The Goals of the Divine

February 1, 2019 by Essay Writer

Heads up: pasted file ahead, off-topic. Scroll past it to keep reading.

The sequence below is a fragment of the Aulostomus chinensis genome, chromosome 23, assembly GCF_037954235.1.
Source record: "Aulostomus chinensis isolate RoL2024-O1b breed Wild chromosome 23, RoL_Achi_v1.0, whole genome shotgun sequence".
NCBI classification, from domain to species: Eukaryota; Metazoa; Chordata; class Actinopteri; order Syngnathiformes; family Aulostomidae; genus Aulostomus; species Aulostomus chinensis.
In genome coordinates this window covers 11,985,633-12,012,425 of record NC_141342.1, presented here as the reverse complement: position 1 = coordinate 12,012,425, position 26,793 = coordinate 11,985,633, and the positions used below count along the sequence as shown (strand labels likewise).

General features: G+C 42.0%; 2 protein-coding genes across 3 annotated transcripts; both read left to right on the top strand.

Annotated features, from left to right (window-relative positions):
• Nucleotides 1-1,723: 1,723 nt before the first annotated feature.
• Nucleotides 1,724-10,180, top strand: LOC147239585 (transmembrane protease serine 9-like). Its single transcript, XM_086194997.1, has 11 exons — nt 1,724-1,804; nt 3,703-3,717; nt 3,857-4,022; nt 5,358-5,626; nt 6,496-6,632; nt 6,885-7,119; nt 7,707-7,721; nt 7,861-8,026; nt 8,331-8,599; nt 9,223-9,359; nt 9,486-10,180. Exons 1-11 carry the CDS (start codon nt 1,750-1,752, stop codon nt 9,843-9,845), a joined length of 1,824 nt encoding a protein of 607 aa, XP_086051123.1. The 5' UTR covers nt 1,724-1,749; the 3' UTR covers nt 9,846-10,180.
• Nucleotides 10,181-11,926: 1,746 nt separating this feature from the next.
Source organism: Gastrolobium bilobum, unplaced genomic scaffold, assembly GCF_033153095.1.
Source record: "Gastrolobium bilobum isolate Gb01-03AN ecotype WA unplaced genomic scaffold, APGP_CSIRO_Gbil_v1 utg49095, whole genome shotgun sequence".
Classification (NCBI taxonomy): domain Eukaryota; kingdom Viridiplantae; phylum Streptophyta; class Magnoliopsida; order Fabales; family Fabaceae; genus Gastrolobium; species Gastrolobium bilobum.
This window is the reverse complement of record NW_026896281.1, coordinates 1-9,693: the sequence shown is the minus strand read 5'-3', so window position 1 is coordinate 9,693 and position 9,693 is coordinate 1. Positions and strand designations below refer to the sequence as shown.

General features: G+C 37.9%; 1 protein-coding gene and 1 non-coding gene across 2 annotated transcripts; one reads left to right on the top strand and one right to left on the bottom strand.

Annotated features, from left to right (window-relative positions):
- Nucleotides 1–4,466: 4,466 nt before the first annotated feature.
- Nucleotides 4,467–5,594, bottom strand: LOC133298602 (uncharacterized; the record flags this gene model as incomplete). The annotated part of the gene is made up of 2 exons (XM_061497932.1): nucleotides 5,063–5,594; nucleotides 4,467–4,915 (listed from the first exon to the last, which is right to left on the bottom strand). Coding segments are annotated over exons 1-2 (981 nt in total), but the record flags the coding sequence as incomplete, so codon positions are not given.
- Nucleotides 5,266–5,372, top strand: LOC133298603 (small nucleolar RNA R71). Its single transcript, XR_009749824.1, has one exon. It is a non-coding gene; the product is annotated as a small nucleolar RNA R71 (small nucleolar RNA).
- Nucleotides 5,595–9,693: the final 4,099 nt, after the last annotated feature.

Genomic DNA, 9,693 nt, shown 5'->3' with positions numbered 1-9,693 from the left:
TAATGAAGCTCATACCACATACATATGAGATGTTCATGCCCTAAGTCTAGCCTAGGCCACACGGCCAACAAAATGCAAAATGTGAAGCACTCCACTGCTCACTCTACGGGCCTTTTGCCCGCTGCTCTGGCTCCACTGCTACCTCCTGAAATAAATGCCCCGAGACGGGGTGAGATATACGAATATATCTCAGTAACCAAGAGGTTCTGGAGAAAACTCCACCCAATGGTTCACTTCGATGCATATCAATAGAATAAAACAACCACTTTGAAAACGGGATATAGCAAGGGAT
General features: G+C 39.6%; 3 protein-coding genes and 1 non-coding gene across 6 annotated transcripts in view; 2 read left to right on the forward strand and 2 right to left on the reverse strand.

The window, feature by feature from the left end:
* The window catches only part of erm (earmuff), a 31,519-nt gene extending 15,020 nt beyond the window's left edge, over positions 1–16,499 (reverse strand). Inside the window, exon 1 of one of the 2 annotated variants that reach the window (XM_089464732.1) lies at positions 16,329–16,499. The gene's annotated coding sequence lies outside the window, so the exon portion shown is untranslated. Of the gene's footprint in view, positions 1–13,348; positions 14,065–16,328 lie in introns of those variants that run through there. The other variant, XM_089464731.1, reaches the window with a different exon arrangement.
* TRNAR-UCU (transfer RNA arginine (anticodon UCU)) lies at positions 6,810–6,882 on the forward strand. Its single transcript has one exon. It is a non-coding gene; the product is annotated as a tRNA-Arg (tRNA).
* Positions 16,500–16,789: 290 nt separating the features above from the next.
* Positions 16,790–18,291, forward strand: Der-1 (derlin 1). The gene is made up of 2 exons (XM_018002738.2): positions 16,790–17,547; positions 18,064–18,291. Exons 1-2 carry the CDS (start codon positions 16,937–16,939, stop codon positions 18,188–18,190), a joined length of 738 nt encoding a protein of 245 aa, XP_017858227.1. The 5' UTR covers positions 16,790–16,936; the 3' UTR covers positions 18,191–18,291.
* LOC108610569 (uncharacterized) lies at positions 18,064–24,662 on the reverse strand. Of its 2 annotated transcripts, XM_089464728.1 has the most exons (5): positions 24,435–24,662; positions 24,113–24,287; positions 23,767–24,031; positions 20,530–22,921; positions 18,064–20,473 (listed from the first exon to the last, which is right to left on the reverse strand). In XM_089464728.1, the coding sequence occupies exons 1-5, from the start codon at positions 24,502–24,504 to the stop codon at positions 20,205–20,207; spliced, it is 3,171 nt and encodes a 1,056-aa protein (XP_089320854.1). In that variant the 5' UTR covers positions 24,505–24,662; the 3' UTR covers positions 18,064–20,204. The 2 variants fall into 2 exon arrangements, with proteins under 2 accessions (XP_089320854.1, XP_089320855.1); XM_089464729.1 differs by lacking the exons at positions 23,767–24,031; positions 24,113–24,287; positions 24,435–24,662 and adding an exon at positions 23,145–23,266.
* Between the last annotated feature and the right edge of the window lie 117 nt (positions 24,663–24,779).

In both Virgil’s The Aeneid and books Genesis and Exodus of the Old Testament, dreams, visions, signs, wonders and divinations serve as powerful testaments to the universal knowledge and might of the pagan Roman gods and the Jewish god. Revealing their wisdom and desires through these holy wonders, the gods of both Rome and the Israelites facilitate the progress of the heroes and chosen people in these epical and biblical stories. However, the intent of the Roman and Jewish gods in using symbolic signs and holy miracles differs greatly. While the gods in The Aeneid, in providing Aeneas with physical and spiritual signs, seek to further his founding of Rome and the fulfillment of fate, in Genesis and Exodus, God uses his powers to instill in earthly people proof of his existence, in addition to testing and rewarding their personal faith and love.In The Aeneid, Aeneas is from the start reminded through supernatural occurrences of his obligation to search for a new home. As he flees ruined Troy with his family, the apparition of his wife Creusa appears, asking him not to mourn a death that is “part of the divine plan” (74). In their short encounter, she foretells these things:You have to plough through a great waste of ocean to distant exile. And you shall come to the Western Land where the gentle current of Lydian Tiber flows between rich meadows where men are strong. There happiness and a kingdom are in store for you, with a queen for you to marry. (74)Here, Aeneas’ Trojan wife seems more like a messenger of fate who knows the future and reminds him to take care of their son Iulus than a wife who is seeing her husband for the last time. Her impersonal words are as calculated as they are clear and commanding: hurry away from this dangerous spot so that you may fulfill your destiny untouched by the Argive race. “Dispel your tears for the Creusa whom you loved,” for you must concentrate on the path set ahead (74). And though Creusa is not a god by any means, her words are nevertheless inspired by the Olympian divinities; Creusa would not otherwise have the ability to see the future.As Aeneas travels the land upon his arrival at Carthage, he again receives the aid of the gods through wondrous means. Venus, concerned for her son’s safety and, more importantly, conscious of his fate, is behind most of these signs and effects. She first appears to him as a beautiful maiden, “like some Spartan girl, or like Harpalyce the Thracian who outruns horses till they tire and outstrips even the winged river Hebrus” (37). Like Creusa before her, Venus appears under the specific pretext of describing the land and its ruler, Dido, so that Aeneas will feel compelled by curiosity and envy to approach the fledging city and its queen.Once again, the significance of Aeneas’ journey and his ultimate success overshadow his personal sadness and need for comfort. Venus has no desire to reveal her true form, since this visit is a “business only” affair to her. Her magical disguise is one way to keep her son mindful of his obligations toward searching for a new home, as it allows her (and Aeneas) to concentrate more fully on walking the path of destiny. For example, as Aeneas laments his troubles, “Venus would not listen to more complaints,” and she impatiently interrupts to show him the prophetic sign Jupiter has sent through the skies in the form of twelve swans representing Aeneas’ lost fleet, and also to advise Aeneas to venture toward the heart of Carthage (39). While it would be difficult for a mother to abruptly stop her son from recounting his grievances, for a roaming maiden ending the talk is not. Thus, for the goddess, the supernatural ability to change forms serves the purpose of advancing the process of Roman settlement in Alba Longa and upholding the predictions of the fates without the complications of the mother-son relationship.Aeneas’ travels later in the epic again involve divine intervention in the form of wonder and vision. In Book Six, Aeneas is instructed by the Sibyl to find the golden bough before he is to proceed in the underworld. Obtaining the golden bough is yet another goal Aeneas must reach in his drive toward finding a home for the Trojan gods. In fact, Aeneas finds the bough by the blessings of Venus, who sends doves, which “soared swiftly, skimming through the clear air, found the perch of their desire, and settled on a pair of adjacent treetops; and there, through the branches, shone the contrasting gleam of gold” (153). The miracle of Aeneas’ journey into the underworld, the dangers he encounters there, his discovery of the golden bough, and his later reunion with Anchises, are a microcosm of the godly signs and wonders that pervade all of the Trojan traveler’s experiences in carrying out fate.In books Genesis and Exodus of the Bible, God’s purpose in performing miraculous acts and signs stands in stark contrast to the intents of the Roman gods. For there is no fate in the world of the Jewish god; he is fate, and he decides what will happen in the lives of humans. God seeks to reinforce his own existence and magnanimity in the hearts and minds of his children, and through the performance of miracles and wonders rewards the devout and gains the recognition of others. In Genesis, when Abraham laughs at God’s promise of descendents through Sarah, he asks humbly, “Can a son be born to a man who is a hundred years old? Can Sarah bear a child at ninety?” (12:17). Yet God, treasuring the faith and love of Abraham, keeps to his promise and miraculously, Sarah bears Isaac at an ancient age. Through this act, God not only performs his end of the covenant, he validates his own power in the mind of Abraham’s family and others who learn about this miracle. As Sarah comments later, “Got has given me good reason to laugh, and everyone who hears will laugh with me” (21:6).God also performs acts of unkindness that are effective in proving his great power and validating that power through punishing the unfaithful. When he “rained down fire and brimstone from the skies on Sodom and Gomorrah,” God warns Lot and his family to escape but not look back at the two cities, the objects of his wrath (19:24). “But Lot’s wife looked back, and she turned into a pillar of salt” (19:26). The two divine signs God reveals to earthlings, once again, establish a precedent for those with evil and doubt in their hearts. Through the miracle of turning Lot’s wife into salt and destroying a city full of wrongdoers and the sinful, God increases his fame throughout the cities and tribes around Sodom and Gomorrah, and sets fear in the hearts of those who would not listen to his mandates.This need for God to validate himself and test the faith of the people is revisited in Exodus, when he guides Moses through the struggle with Pharaoh. In retaliation for the Egyptian’s abuse of his people, the Israelites, and to show Pharaoh the terrible mistake he has made in opposing the Lord, God strikes down the Egyptians with plagues until finally the lord of Egypt releases the Jewish people from captivity. God’s intent is clearly stated when he speaks to Moses; he ruins the obstinate leader “so that I may win glory for myself at the expense of Pharaoh and all his army; and the Egyptians will know that I am the Lord” (14:4). Here, spreading fame and recognition is the name of the game for God. Though his reaction to the Egyptian’s confinement of his people might seem harsh by some standards, God feels it is necessary so that more people are wary of his might and will seek refuge under the Jewish way of life. It is through this punishment, in addition to the miracle of Moses’ parting of the Red Sea, that God establishes his place in the world and the minds of those who have not heard of him. He also fortifies his position in the minds and hearts of the Israelites, who against all odds are rescued and brought to new settlements, although later they anger God by creating a bovine idol.The miracle of the burning bush of Exodus can serve as a focused contrast to the golden bough of The Aeneid. The golden bough in the Virgilian epic is a symbol for fate; Aeneas is compelled to search for it so that he may gain passage in the underworld and learn about his journey from his father, yet another prerequisite to his founding of Rome. It is an object to be obtained, to be found. The burning bush is God himself, in a form Moses can comprehend and accept. The discovery of the bush is like the discovery of the golden bough, a wonder that is crucial for later success, yet it represents a way for Moses to meet the Lord and solidify his faith and support for God’s orders, not the linear task that Aeneas is forced to undertake in his execution of destiny.In The Aeneid and the Bible, plagues, miracles, rewards, signs and predictions are performed by both the Roman deities and God as ways of furthering some goal; Aeneas must find a new home for his people and his gods, and the followers of God will someday have their own nation and be “kings of peoples” (17:16). Yet the gods from both sides are driven in different ways; the Roman gods perform miracles and wonders in order to facilitate a Trojan leader’s campaign, compelled by clairvoyance of his future. In Genesis and Exodus, however, a God unrecognized and angered by the people he created, through plagues and rewards, engages in his own campaign to restore recognition and devotion and punish sin. While the Olympian gods use their incredible powers to facilitate the inevitable, the Jewish God with his might quests to be known and be cherished by everyone he touches, whether he touches them in a malevolent or benevolent way.